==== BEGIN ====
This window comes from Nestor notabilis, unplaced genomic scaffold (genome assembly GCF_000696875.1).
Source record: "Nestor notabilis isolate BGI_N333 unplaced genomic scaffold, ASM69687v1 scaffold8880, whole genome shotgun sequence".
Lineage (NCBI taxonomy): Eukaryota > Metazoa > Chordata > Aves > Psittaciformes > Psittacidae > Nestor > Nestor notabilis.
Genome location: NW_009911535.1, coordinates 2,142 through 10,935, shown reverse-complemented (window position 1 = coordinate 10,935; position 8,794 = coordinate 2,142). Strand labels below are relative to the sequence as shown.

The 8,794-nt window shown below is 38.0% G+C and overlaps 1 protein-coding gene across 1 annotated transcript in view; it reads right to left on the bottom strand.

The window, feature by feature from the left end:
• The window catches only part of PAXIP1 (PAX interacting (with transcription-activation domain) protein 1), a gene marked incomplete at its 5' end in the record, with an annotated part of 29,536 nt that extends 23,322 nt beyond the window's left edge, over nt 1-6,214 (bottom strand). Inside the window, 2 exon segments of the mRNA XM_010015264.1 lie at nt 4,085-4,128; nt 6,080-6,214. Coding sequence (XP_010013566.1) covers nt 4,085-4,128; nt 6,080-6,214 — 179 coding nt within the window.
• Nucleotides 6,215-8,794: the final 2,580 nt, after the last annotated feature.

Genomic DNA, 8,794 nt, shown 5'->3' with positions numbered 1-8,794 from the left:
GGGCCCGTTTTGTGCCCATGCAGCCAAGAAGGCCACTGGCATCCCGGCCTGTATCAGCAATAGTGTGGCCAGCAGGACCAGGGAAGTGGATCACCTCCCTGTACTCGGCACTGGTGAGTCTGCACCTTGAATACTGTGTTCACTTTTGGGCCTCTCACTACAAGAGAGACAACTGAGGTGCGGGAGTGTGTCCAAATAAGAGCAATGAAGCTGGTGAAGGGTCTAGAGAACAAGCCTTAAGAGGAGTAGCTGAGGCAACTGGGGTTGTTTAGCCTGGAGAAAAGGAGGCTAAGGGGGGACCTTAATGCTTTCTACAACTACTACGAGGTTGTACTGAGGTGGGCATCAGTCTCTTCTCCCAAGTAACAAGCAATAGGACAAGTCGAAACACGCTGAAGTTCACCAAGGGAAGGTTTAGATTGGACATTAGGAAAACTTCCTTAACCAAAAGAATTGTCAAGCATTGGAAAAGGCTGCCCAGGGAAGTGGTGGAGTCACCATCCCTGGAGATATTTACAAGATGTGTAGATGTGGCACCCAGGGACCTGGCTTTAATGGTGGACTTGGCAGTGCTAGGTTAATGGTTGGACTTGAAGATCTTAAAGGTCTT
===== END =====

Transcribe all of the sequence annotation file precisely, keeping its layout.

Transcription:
This window comes from Nestor notabilis, unplaced genomic scaffold (genome assembly GCF_000696875.1).
Source record: "Nestor notabilis isolate BGI_N333 unplaced genomic scaffold, ASM69687v1 scaffold8880, whole genome shotgun sequence".
Lineage (NCBI taxonomy): Eukaryota > Metazoa > Chordata > Aves > Psittaciformes > Psittacidae > Nestor > Nestor notabilis.
Genome location: NW_009911535.1, coordinates 2,142 through 10,935, shown reverse-complemented (window position 1 = coordinate 10,935; position 8,794 = coordinate 2,142). Strand labels below are relative to the sequence as shown.

The 8,794-nt window shown below is 38.0% G+C and overlaps 1 protein-coding gene across 1 annotated transcript in view; it reads right to left on the bottom strand.

The window, feature by feature from the left end:
• The window catches only part of PAXIP1 (PAX interacting (with transcription-activation domain) protein 1), a gene marked incomplete at its 5' end in the record, with an annotated part of 29,536 nt that extends 23,322 nt beyond the window's left edge, over nt 1-6,214 (bottom strand). Inside the window, 2 exon segments of the mRNA XM_010015264.1 lie at nt 4,085-4,128; nt 6,080-6,214. Coding sequence (XP_010013566.1) covers nt 4,085-4,128; nt 6,080-6,214 — 179 coding nt within the window.
• Nucleotides 6,215-8,794: the final 2,580 nt, after the last annotated feature.

Genomic DNA, 8,794 nt, shown 5'->3' with positions numbered 1-8,794 from the left:
GGGCCCGTTTTGTGCCCATGCAGCCAAGAAGGCCACTGGCATCCCGGCCTGTATCAGCAATAGTGTGGCCAGCAGGACCAGGGAAGTGGATCACCTCCCTGTACTCGGCACTGGTGAGTCTGCACCTTGAATACTGTGTTCACTTTTGGGCCTCTCACTACAAGAGAGACAACTGAGGTGCGGGAGTGTGTCCAAATAAGAGCAATGAAGCTGGTGAAGGGTCTAGAGAACAAGCCTTAAGAGGAGTAGCTGAGGCAACTGGGGTTGTTTAGCCTGGAGAAAAGGAGGCTAAGGGGGGACCTTAATGCTTTCTACAACTACTACGAGGTTGTACTGAGGTGGGCATCAGTCTCTTCTCCCAAGTAACAAGCAATAGGACAAGTCGAAACACGCTGAAGTTCACCAAGGGAAGGTTTAGATTGGACATTAGGAAAACTTCCTTAACCAAAAGAATTGTCAAGCATTGGAAAAGGCTGCCCAGGGAAGTGGTGGAGTCACCATCCCTGGAGATATTTACAAGATGTGTAGATGTGGCACCCAGGGACCTGGCTTTAATGGTGGACTTGGCAGTGCTAGGTTAATGGTTGGACTTGAAGATCTTAAAGGTCTT